Incentive theory is a subset of research on “human motivation” or as I like to call how “How to dangle the carrot and wave the stick around“. For instance, if you’re running a sales office, and you need more sales, what is more effective? Bonuses or threats of people being fired? It comes from a field of psychology made famous and pioneered by B.F. Skinner who did a lot of work on operant conditioning. Those of you who read my post on expectancy theory and equity theory are already partially familiar with this concept and some of its effects.
Sometimes such incentives can have positive effects, such as when you offer a major bonus to the best salesperson. Sometimes they can have very unfortunate effects when the encourage hiring patterns that focus highly on “social fit” and less on ability, education or experience. Sometimes it can have positive effects, such as seeing a quarterback getting laid like a rockstar and that encouraging young boys to try to be good at football. Other times it can have negative effects, such as when a “nice guy” notices that all the guys he knows with girlfriends like to tool them up once in a while and decides that in order to get a girlfriend he has to become the type of guy who tools up women.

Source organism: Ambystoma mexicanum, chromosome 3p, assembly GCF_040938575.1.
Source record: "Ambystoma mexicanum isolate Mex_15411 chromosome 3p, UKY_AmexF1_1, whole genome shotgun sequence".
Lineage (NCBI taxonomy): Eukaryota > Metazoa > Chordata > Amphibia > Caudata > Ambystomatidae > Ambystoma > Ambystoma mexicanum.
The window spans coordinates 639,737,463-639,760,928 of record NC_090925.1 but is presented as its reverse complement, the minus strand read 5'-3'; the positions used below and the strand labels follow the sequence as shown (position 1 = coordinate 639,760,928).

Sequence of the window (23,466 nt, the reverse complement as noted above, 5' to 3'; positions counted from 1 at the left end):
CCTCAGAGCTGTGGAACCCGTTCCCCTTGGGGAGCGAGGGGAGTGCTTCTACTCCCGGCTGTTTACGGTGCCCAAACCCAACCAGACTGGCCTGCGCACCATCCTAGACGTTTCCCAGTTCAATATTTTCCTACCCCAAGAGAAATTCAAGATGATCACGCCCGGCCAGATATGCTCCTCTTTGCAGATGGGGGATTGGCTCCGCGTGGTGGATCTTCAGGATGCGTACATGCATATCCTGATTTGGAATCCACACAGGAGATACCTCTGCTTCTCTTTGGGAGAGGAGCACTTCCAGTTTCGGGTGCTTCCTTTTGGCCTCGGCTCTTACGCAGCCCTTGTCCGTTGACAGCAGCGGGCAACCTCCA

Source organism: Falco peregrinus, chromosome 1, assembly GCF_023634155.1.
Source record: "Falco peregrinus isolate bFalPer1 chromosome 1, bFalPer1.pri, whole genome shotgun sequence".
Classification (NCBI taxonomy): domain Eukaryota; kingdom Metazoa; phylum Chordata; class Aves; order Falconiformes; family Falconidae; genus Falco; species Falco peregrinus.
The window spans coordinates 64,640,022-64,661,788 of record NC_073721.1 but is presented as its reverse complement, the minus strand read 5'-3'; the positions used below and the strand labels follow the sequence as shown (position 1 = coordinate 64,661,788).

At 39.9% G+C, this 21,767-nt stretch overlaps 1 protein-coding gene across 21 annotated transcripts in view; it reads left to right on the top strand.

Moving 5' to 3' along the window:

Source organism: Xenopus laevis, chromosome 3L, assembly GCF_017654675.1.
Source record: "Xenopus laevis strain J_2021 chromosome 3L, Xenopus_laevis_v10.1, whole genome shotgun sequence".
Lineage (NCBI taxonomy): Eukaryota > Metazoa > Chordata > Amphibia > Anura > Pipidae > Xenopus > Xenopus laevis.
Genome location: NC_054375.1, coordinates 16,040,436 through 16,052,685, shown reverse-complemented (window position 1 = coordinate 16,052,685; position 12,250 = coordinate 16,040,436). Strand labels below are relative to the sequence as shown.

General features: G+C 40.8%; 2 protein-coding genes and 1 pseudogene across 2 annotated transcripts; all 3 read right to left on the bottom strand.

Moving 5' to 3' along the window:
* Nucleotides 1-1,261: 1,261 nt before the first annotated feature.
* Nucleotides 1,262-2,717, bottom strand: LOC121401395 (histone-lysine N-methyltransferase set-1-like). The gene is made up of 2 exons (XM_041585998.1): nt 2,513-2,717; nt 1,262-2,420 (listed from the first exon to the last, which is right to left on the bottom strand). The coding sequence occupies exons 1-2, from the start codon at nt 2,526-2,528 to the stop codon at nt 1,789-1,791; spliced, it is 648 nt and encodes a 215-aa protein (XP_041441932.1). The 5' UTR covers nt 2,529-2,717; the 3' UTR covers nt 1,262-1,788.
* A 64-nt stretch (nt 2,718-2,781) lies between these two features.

A core principle of incentive theory is that people do what you are encouraging them to do in order to reach their goals. If a man wants to get laid like a rockstar, he will adopt the behaviors that make that happen. The 2008 financial crisis is interesting in this respect, in that the system encouraged the very behavior and recruited personalities prone to such behavior, that almost lead to a systemic collapse.